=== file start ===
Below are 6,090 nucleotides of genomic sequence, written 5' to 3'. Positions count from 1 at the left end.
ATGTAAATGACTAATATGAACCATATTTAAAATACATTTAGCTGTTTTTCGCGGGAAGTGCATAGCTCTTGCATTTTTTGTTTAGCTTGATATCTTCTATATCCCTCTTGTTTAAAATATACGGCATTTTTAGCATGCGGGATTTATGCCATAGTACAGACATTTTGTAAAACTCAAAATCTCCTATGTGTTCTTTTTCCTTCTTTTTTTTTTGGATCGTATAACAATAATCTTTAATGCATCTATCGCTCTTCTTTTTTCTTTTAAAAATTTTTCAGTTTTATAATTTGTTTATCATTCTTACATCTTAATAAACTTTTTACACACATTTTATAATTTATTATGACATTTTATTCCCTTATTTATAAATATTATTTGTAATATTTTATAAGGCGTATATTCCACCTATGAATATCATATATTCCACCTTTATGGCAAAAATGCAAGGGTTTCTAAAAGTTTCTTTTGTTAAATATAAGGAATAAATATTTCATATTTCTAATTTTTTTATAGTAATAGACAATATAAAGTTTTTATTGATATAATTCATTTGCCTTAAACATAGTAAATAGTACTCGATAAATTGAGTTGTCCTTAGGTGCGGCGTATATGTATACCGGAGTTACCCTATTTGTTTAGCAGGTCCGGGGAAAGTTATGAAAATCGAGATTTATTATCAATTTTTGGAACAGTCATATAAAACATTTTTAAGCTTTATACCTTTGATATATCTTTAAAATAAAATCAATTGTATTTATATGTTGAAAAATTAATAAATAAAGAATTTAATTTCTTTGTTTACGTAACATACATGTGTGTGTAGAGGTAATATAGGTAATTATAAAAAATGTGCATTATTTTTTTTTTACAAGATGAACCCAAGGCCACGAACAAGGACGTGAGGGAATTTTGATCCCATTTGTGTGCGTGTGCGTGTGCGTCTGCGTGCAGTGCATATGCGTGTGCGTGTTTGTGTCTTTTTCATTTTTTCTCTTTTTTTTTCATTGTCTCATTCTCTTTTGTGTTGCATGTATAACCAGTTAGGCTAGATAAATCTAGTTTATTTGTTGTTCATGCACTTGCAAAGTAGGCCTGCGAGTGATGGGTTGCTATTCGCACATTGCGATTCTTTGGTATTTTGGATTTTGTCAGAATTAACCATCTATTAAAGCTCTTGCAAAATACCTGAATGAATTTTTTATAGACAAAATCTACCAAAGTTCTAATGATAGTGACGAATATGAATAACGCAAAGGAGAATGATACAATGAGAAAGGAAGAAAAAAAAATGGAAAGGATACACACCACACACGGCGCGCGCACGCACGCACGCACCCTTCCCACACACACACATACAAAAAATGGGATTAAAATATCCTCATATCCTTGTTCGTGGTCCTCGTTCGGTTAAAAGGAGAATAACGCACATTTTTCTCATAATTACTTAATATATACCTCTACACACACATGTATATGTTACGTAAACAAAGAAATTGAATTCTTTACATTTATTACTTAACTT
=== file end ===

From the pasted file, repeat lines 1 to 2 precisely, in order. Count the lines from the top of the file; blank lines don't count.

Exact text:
Below are 6,090 nucleotides of genomic sequence, written 5' to 3'. Positions count from 1 at the left end.
ATGTAAATGACTAATATGAACCATATTTAAAATACATTTAGCTGTTTTTCGCGGGAAGTGCATAGCTCTTGCATTTTTTGTTTAGCTTGATATCTTCTATATCCCTCTTGTTTAAAATATACGGCATTTTTAGCATGCGGGATTTATGCCATAGTACAGACATTTTGTAAAACTCAAAATCTCCTATGTGTTCTTTTTCCTTCTTTTTTTTTTGGATCGTATAACAATAATCTTTAATGCATCTATCGCTCTTCTTTTTTCTTTTAAAAATTTTTCAGTTTTATAATTTGTTTATCATTCTTACATCTTAATAAACTTTTTACACACATTTTATAATTTATTATGACATTTTATTCCCTTATTTATAAATATTATTTGTAATATTTTATAAGGCGTATATTCCACCTATGAATATCATATATTCCACCTTTATGGCAAAAATGCAAGGGTTTCTAAAAGTTTCTTTTGTTAAATATAAGGAATAAATATTTCATATTTCTAATTTTTTTATAGTAATAGACAATATAAAGTTTTTATTGATATAATTCATTTGCCTTAAACATAGTAAATAGTACTCGATAAATTGAGTTGTCCTTAGGTGCGGCGTATATGTATACCGGAGTTACCCTATTTGTTTAGCAGGTCCGGGGAAAGTTATGAAAATCGAGATTTATTATCAATTTTTGGAACAGTCATATAAAACATTTTTAAGCTTTATACCTTTGATATATCTTTAAAATAAAATCAATTGTATTTATATGTTGAAAAATTAATAAATAAAGAATTTAATTTCTTTGTTTACGTAACATACATGTGTGTGTAGAGGTAATATAGGTAATTATAAAAAATGTGCATTATTTTTTTTTTACAAGATGAACCCAAGGCCACGAACAAGGACGTGAGGGAATTTTGATCCCATTTGTGTGCGTGTGCGTGTGCGTCTGCGTGCAGTGCATATGCGTGTGCGTGTTTGTGTCTTTTTCATTTTTTCTCTTTTTTTTTCATTGTCTCATTCTCTTTTGTGTTGCATGTATAACCAGTTAGGCTAGATAAATCTAGTTTATTTGTTGTTCATGCACTTGCAAAGTAGGCCTGCGAGTGATGGGTTGCTATTCGCACATTGCGATTCTTTGGTATTTTGGATTTTGTCAGAATTAACCATCTATTAAAGCTCTTGCAAAATACCTGAATGAATTTTTTATAGACAAAATCTACCAAAGTTCTAATGATAGTGACGAATATGAATAACGCAAAGGAGAATGATACAATGAGAAAGGAAGAAAAAAAAATGGAAAGGATACACACCACACACGGCGCGCGCACGCACGCACGCACCCTTCCCACACACACACATACAAAAAATGGGATTAAAATATCCTCATATCCTTGTTCGTGGTCCTCGTTCGGTTAAAAGGAGAATAACGCACATTTTTCTCATAATTACTTAATATATACCTCTACACACACATGTATATGTTACGTAAACAAAGAAATTGAATTCTTTACATTTATTACTTAACTT